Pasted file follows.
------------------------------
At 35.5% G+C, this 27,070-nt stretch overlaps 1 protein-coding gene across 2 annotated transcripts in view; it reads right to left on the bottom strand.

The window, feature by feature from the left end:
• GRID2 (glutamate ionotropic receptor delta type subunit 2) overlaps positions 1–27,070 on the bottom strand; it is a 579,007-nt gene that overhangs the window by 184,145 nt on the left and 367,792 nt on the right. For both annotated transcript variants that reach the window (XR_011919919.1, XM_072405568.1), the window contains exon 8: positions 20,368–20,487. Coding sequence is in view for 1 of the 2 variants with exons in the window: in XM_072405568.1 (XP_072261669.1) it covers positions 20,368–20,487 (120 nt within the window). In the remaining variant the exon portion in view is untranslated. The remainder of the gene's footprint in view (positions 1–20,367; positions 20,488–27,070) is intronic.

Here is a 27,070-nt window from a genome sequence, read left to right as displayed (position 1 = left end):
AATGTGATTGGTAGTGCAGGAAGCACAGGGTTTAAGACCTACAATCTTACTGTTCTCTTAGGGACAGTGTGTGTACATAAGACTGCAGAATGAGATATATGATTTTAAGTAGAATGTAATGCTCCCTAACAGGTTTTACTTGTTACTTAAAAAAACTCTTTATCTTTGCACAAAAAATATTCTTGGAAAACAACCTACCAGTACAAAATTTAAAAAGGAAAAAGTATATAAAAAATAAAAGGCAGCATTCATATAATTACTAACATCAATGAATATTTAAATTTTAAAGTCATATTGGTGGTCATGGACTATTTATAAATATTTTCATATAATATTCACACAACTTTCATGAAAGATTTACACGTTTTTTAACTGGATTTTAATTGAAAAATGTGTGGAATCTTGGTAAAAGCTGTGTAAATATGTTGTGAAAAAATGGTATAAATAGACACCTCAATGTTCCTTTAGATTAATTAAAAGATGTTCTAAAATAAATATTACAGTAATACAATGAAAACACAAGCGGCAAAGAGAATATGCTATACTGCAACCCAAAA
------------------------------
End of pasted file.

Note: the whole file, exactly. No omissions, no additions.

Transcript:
At 35.5% G+C, this 27,070-nt stretch overlaps 1 protein-coding gene across 2 annotated transcripts in view; it reads right to left on the bottom strand.

The window, feature by feature from the left end:
• GRID2 (glutamate ionotropic receptor delta type subunit 2) overlaps positions 1–27,070 on the bottom strand; it is a 579,007-nt gene that overhangs the window by 184,145 nt on the left and 367,792 nt on the right. For both annotated transcript variants that reach the window (XR_011919919.1, XM_072405568.1), the window contains exon 8: positions 20,368–20,487. Coding sequence is in view for 1 of the 2 variants with exons in the window: in XM_072405568.1 (XP_072261669.1) it covers positions 20,368–20,487 (120 nt within the window). In the remaining variant the exon portion in view is untranslated. The remainder of the gene's footprint in view (positions 1–20,367; positions 20,488–27,070) is intronic.

Here is a 27,070-nt window from a genome sequence, read left to right as displayed (position 1 = left end):
AATGTGATTGGTAGTGCAGGAAGCACAGGGTTTAAGACCTACAATCTTACTGTTCTCTTAGGGACAGTGTGTGTACATAAGACTGCAGAATGAGATATATGATTTTAAGTAGAATGTAATGCTCCCTAACAGGTTTTACTTGTTACTTAAAAAAACTCTTTATCTTTGCACAAAAAATATTCTTGGAAAACAACCTACCAGTACAAAATTTAAAAAGGAAAAAGTATATAAAAAATAAAAGGCAGCATTCATATAATTACTAACATCAATGAATATTTAAATTTTAAAGTCATATTGGTGGTCATGGACTATTTATAAATATTTTCATATAATATTCACACAACTTTCATGAAAGATTTACACGTTTTTTAACTGGATTTTAATTGAAAAATGTGTGGAATCTTGGTAAAAGCTGTGTAAATATGTTGTGAAAAAATGGTATAAATAGACACCTCAATGTTCCTTTAGATTAATTAAAAGATGTTCTAAAATAAATATTACAGTAATACAATGAAAACACAAGCGGCAAAGAGAATATGCTATACTGCAACCCAAAA